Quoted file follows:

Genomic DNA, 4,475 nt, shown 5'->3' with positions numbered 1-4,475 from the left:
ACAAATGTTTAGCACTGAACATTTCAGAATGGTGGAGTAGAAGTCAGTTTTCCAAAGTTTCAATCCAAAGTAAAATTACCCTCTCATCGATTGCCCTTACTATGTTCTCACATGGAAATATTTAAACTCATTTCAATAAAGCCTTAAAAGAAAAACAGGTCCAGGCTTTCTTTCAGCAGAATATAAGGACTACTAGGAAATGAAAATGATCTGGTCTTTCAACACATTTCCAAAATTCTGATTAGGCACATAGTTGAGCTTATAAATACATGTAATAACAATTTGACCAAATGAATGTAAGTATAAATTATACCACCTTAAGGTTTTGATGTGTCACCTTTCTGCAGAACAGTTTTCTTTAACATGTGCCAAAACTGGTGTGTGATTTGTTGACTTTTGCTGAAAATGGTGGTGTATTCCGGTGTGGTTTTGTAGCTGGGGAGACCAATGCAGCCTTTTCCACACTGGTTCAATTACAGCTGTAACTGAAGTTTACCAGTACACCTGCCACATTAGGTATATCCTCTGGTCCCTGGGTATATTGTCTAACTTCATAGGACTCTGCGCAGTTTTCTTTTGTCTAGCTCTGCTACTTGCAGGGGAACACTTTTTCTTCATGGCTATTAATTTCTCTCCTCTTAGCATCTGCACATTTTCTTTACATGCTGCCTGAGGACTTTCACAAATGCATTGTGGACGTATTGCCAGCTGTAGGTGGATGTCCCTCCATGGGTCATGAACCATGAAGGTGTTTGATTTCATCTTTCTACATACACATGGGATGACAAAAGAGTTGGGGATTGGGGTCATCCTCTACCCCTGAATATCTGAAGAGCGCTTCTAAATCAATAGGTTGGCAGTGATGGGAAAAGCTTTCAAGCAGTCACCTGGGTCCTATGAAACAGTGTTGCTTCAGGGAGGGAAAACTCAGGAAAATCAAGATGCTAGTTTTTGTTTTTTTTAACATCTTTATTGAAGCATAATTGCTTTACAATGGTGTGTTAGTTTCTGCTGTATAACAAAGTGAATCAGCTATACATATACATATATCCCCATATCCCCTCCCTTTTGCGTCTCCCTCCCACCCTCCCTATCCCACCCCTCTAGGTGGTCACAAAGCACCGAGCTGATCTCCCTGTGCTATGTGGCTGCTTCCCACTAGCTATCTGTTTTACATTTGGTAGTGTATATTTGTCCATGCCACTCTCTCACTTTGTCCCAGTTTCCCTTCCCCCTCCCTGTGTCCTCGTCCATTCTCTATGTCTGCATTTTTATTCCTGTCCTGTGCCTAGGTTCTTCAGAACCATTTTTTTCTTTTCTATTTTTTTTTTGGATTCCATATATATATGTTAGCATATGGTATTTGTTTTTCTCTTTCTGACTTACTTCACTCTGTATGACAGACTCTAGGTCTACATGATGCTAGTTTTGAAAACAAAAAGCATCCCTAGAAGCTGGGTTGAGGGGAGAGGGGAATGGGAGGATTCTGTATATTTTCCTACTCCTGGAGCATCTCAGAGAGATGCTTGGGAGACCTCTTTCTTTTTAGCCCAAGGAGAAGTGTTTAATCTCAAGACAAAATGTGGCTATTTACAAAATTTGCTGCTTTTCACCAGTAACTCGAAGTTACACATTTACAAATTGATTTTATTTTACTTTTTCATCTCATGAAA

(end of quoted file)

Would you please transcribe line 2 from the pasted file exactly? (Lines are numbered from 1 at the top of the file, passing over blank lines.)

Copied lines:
ACAAATGTTTAGCACTGAACATTTCAGAATGGTGGAGTAGAAGTCAGTTTTCCAAAGTTTCAATCCAAAGTAAAATTACCCTCTCATCGATTGCCCTTACTATGTTCTCACATGGAAATATTTAAACTCATTTCAATAAAGCCTTAAAAGAAAAACAGGTCCAGGCTTTCTTTCAGCAGAATATAAGGACTACTAGGAAATGAAAATGATCTGGTCTTTCAACACATTTCCAAAATTCTGATTAGGCACATAGTTGAGCTTATAAATACATGTAATAACAATTTGACCAAATGAATGTAAGTATAAATTATACCACCTTAAGGTTTTGATGTGTCACCTTTCTGCAGAACAGTTTTCTTTAACATGTGCCAAAACTGGTGTGTGATTTGTTGACTTTTGCTGAAAATGGTGGTGTATTCCGGTGTGGTTTTGTAGCTGGGGAGACCAATGCAGCCTTTTCCACACTGGTTCAATTACAGCTGTAACTGAAGTTTACCAGTACACCTGCCACATTAGGTATATCCTCTGGTCCCTGGGTATATTGTCTAACTTCATAGGACTCTGCGCAGTTTTCTTTTGTCTAGCTCTGCTACTTGCAGGGGAACACTTTTTCTTCATGGCTATTAATTTCTCTCCTCTTAGCATCTGCACATTTTCTTTACATGCTGCCTGAGGACTTTCACAAATGCATTGTGGACGTATTGCCAGCTGTAGGTGGATGTCCCTCCATGGGTCATGAACCATGAAGGTGTTTGATTTCATCTTTCTACATACACATGGGATGACAAAAGAGTTGGGGATTGGGGTCATCCTCTACCCCTGAATATCTGAAGAGCGCTTCTAAATCAATAGGTTGGCAGTGATGGGAAAAGCTTTCAAGCAGTCACCTGGGTCCTATGAAACAGTGTTGCTTCAGGGAGGGAAAACTCAGGAAAATCAAGATGCTAGTTTTTGTTTTTTTTAACATCTTTATTGAAGCATAATTGCTTTACAATGGTGTGTTAGTTTCTGCTGTATAACAAAGTGAATCAGCTATACATATACATATATCCCCATATCCCCTCCCTTTTGCGTCTCCCTCCCACCCTCCCTATCCCACCCCTCTAGGTGGTCACAAAGCACCGAGCTGATCTCCCTGTGCTATGTGGCTGCTTCCCACTAGCTATCTGTTTTACATTTGGTAGTGTATATTTGTCCATGCCACTCTCTCACTTTGTCCCAGTTTCCCTTCCCCCTCCCTGTGTCCTCGTCCATTCTCTATGTCTGCATTTTTATTCCTGTCCTGTGCCTAGGTTCTTCAGAACCATTTTTTTCTTTTCTATTTTTTTTTTGGATTCCATATATATATGTTAGCATATGGTATTTGTTTTTCTCTTTCTGACTTACTTCACTCTGTATGACAGACTCTAGGTCTACATGATGCTAGTTTTGAAAACAAAAAGCATCCCTAGAAGCTGGGTTGAGGGGAGAGGGGAATGGGAGGATTCTGTATATTTTCCTACTCCTGGAGCATCTCAGAGAGATGCTTGGGAGACCTCTTTCTTTTTAGCCCAAGGAGAAGTGTTTAATCTCAAGACAAAATGTGGCTATTTACAAAATTTGCTGCTTTTCACCAGTAACTCGAAGTTACACATTTACAAATTGATTTTATTTTACTTTTTCATCTCATGAAA